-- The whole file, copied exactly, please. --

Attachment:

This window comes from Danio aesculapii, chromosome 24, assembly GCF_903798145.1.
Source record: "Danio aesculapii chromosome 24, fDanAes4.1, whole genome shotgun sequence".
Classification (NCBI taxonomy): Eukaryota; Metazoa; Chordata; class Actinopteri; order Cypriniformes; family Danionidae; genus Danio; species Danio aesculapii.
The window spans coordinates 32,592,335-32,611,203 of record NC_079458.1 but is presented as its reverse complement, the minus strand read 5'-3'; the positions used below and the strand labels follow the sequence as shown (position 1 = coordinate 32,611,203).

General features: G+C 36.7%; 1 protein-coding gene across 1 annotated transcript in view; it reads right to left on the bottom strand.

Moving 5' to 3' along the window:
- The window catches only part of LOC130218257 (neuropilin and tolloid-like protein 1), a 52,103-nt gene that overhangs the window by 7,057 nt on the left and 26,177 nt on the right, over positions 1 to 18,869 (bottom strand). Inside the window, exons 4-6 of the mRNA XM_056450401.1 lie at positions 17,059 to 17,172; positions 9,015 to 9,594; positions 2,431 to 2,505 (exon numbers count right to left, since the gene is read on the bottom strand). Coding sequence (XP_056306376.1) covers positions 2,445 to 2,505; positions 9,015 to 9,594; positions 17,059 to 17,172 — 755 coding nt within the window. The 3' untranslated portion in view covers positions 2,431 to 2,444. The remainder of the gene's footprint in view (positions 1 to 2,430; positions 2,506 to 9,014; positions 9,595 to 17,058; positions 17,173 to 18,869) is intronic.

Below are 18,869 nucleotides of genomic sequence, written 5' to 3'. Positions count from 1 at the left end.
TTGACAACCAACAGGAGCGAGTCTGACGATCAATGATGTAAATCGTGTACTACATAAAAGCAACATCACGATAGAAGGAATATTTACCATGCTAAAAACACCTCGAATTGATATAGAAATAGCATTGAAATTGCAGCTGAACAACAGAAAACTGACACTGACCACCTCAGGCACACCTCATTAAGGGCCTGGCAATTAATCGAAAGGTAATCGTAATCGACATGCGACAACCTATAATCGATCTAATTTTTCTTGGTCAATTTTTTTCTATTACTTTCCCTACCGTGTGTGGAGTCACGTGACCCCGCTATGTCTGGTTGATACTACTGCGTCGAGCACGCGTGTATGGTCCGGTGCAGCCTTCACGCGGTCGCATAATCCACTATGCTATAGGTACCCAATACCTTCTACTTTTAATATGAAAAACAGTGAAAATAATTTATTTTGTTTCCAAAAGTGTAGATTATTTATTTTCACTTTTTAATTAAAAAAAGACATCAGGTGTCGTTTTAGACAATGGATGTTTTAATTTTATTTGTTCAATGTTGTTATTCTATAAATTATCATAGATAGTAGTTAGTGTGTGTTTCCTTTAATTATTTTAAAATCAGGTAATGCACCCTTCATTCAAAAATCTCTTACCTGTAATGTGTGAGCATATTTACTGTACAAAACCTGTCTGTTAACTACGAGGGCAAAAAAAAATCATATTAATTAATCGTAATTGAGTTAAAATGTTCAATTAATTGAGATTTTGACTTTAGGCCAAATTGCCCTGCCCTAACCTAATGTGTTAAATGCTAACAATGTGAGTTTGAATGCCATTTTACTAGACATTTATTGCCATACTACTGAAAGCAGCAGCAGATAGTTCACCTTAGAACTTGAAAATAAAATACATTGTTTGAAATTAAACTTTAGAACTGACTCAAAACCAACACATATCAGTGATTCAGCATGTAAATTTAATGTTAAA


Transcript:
This window comes from Danio aesculapii, chromosome 24, assembly GCF_903798145.1.
Source record: "Danio aesculapii chromosome 24, fDanAes4.1, whole genome shotgun sequence".
Classification (NCBI taxonomy): Eukaryota; Metazoa; Chordata; class Actinopteri; order Cypriniformes; family Danionidae; genus Danio; species Danio aesculapii.
The window spans coordinates 32,592,335-32,611,203 of record NC_079458.1 but is presented as its reverse complement, the minus strand read 5'-3'; the positions used below and the strand labels follow the sequence as shown (position 1 = coordinate 32,611,203).

General features: G+C 36.7%; 1 protein-coding gene across 1 annotated transcript in view; it reads right to left on the bottom strand.

Moving 5' to 3' along the window:
- The window catches only part of LOC130218257 (neuropilin and tolloid-like protein 1), a 52,103-nt gene that overhangs the window by 7,057 nt on the left and 26,177 nt on the right, over positions 1 to 18,869 (bottom strand). Inside the window, exons 4-6 of the mRNA XM_056450401.1 lie at positions 17,059 to 17,172; positions 9,015 to 9,594; positions 2,431 to 2,505 (exon numbers count right to left, since the gene is read on the bottom strand). Coding sequence (XP_056306376.1) covers positions 2,445 to 2,505; positions 9,015 to 9,594; positions 17,059 to 17,172 — 755 coding nt within the window. The 3' untranslated portion in view covers positions 2,431 to 2,444. The remainder of the gene's footprint in view (positions 1 to 2,430; positions 2,506 to 9,014; positions 9,595 to 17,058; positions 17,173 to 18,869) is intronic.

Below are 18,869 nucleotides of genomic sequence, written 5' to 3'. Positions count from 1 at the left end.
TTGACAACCAACAGGAGCGAGTCTGACGATCAATGATGTAAATCGTGTACTACATAAAAGCAACATCACGATAGAAGGAATATTTACCATGCTAAAAACACCTCGAATTGATATAGAAATAGCATTGAAATTGCAGCTGAACAACAGAAAACTGACACTGACCACCTCAGGCACACCTCATTAAGGGCCTGGCAATTAATCGAAAGGTAATCGTAATCGACATGCGACAACCTATAATCGATCTAATTTTTCTTGGTCAATTTTTTTCTATTACTTTCCCTACCGTGTGTGGAGTCACGTGACCCCGCTATGTCTGGTTGATACTACTGCGTCGAGCACGCGTGTATGGTCCGGTGCAGCCTTCACGCGGTCGCATAATCCACTATGCTATAGGTACCCAATACCTTCTACTTTTAATATGAAAAACAGTGAAAATAATTTATTTTGTTTCCAAAAGTGTAGATTATTTATTTTCACTTTTTAATTAAAAAAAGACATCAGGTGTCGTTTTAGACAATGGATGTTTTAATTTTATTTGTTCAATGTTGTTATTCTATAAATTATCATAGATAGTAGTTAGTGTGTGTTTCCTTTAATTATTTTAAAATCAGGTAATGCACCCTTCATTCAAAAATCTCTTACCTGTAATGTGTGAGCATATTTACTGTACAAAACCTGTCTGTTAACTACGAGGGCAAAAAAAAATCATATTAATTAATCGTAATTGAGTTAAAATGTTCAATTAATTGAGATTTTGACTTTAGGCCAAATTGCCCTGCCCTAACCTAATGTGTTAAATGCTAACAATGTGAGTTTGAATGCCATTTTACTAGACATTTATTGCCATACTACTGAAAGCAGCAGCAGATAGTTCACCTTAGAACTTGAAAATAAAATACATTGTTTGAAATTAAACTTTAGAACTGACTCAAAACCAACACATATCAGTGATTCAGCATGTAAATTTAATGTTAAA